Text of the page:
The most common stones used for statuary in the classical world were marble and limestone, both of which would have been painted in antiquity. In general, marble was preferred over limestone; limestone was typically used in local settings, while marble might have been imported. Limestone was softer and easier to carve than marble, but marble’s crystalline structure provided it with a greater potential for polish. Most limestone and marble are white or off-white in color. Numerous colored stones (usually grouped under the heading of “colored marbles,” even though they are geologically heterogeneous) were known in antiquity. Colored stones were used infrequently in classical art prior to the Roman Empire, at which time quarries yielding black, gray, green, yellow, and purple marble, as well as variegated stones with dramatic veining, were actively exploited.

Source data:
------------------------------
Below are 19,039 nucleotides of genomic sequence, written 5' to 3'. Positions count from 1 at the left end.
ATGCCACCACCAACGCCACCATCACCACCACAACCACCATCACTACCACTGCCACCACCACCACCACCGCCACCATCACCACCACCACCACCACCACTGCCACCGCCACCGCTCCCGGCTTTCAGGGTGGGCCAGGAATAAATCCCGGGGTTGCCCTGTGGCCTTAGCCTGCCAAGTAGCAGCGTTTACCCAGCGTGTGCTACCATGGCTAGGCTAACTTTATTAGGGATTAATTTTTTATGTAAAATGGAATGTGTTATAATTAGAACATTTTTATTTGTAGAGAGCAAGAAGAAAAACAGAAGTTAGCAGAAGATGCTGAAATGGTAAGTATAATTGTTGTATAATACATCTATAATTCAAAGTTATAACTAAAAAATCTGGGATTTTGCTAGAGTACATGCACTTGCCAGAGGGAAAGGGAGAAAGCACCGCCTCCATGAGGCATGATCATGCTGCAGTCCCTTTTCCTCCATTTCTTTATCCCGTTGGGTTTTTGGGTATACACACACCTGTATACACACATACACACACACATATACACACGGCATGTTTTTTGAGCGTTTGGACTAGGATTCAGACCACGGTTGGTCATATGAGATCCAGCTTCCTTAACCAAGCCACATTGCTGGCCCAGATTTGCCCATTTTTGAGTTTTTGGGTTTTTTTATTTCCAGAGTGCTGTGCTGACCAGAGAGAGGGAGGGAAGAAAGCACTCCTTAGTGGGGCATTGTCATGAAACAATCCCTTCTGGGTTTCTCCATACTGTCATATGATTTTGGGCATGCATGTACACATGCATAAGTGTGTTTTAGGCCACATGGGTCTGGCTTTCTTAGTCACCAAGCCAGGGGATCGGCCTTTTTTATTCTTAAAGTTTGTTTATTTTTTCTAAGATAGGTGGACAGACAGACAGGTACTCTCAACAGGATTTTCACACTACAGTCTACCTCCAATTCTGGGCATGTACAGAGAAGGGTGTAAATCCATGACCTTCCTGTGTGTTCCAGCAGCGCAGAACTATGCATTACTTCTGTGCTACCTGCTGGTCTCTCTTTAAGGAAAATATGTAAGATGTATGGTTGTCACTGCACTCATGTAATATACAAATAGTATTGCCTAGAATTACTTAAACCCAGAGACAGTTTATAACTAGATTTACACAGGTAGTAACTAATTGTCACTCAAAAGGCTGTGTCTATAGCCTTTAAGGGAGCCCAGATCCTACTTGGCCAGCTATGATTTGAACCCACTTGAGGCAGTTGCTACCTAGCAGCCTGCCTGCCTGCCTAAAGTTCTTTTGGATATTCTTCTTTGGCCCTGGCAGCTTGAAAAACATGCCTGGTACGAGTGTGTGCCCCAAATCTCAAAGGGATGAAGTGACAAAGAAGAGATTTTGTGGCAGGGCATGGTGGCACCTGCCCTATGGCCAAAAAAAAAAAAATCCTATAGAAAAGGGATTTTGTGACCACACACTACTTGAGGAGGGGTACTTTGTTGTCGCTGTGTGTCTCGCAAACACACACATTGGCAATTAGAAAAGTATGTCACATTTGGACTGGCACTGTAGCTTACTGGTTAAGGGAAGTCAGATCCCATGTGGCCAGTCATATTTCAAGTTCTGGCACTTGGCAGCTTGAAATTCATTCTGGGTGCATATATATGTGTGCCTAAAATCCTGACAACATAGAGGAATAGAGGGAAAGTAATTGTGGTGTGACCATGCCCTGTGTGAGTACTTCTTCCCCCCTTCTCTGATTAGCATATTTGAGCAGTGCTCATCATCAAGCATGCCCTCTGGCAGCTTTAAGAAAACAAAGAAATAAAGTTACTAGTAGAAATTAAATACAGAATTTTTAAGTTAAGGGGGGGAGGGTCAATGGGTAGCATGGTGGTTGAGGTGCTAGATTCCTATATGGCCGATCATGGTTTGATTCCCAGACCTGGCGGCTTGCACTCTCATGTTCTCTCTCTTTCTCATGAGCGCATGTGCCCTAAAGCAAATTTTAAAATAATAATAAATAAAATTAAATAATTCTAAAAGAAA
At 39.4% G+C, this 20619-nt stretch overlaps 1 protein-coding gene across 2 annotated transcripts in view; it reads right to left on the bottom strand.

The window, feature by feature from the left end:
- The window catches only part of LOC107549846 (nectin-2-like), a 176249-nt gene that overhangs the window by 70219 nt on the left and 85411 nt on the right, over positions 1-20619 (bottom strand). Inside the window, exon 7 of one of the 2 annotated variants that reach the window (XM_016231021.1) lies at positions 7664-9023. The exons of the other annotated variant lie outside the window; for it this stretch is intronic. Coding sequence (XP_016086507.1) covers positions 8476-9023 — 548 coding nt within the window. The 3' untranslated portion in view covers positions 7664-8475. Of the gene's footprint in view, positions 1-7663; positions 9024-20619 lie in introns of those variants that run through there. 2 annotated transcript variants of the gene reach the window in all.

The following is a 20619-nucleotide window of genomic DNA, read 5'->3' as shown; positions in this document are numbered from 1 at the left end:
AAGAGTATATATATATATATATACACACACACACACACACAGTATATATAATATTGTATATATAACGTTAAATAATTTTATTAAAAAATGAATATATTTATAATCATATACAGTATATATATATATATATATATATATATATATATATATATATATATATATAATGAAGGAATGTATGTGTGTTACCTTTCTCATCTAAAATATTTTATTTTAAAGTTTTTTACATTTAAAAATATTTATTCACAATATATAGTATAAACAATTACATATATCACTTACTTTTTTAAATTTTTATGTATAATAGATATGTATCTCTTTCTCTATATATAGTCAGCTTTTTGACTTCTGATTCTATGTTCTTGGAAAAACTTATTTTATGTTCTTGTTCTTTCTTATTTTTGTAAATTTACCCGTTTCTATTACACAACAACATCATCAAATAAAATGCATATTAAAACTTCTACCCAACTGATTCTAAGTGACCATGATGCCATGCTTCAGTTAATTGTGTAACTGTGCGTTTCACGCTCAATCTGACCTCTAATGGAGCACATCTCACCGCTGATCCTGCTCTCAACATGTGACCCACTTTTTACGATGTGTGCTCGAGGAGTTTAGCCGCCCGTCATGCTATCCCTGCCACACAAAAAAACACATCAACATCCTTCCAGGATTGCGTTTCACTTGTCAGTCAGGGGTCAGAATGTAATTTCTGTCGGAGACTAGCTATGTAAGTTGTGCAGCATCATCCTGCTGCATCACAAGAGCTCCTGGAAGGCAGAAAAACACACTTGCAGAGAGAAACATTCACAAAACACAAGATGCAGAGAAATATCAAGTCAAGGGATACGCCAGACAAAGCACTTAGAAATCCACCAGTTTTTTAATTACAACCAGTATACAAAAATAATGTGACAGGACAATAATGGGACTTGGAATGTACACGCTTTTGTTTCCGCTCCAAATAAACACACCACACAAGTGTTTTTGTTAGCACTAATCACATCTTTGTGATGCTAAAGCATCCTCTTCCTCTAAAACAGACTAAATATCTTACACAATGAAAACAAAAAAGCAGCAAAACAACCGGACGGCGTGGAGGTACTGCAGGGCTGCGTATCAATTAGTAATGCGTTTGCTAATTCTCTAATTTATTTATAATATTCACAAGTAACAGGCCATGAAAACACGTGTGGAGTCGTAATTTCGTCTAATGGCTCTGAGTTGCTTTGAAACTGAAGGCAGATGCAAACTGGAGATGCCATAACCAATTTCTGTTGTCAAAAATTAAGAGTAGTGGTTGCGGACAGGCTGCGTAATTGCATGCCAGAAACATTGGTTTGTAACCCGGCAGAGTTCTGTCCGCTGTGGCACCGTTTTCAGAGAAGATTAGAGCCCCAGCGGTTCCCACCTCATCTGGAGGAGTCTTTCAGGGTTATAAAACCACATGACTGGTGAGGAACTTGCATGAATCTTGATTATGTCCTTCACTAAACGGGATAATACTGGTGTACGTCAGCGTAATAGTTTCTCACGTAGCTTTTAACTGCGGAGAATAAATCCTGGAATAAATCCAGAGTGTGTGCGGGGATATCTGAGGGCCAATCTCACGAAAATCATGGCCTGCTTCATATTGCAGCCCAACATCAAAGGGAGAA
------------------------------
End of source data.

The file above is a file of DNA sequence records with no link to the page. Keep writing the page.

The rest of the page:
Marble and limestone architecture and statuary were typically painted in antiquity, although most of the pigments are not visible today. Modern scientific analysis, including the study of paint samples and the use of ultraviolet fluorescence (in which UV light reveals the presence of different pigments), has shed new light on materials and techniques of ancient polychromy. The paints were composed primarily of minerals, such as cinnabar (red), azurite (blue), and malachite (green); browns and yellows were composed from ochre, which was derived from soils with different mineral contents, such as iron. These colors were combined with bonding agents, such as egg (tempera) or wax (encaustic).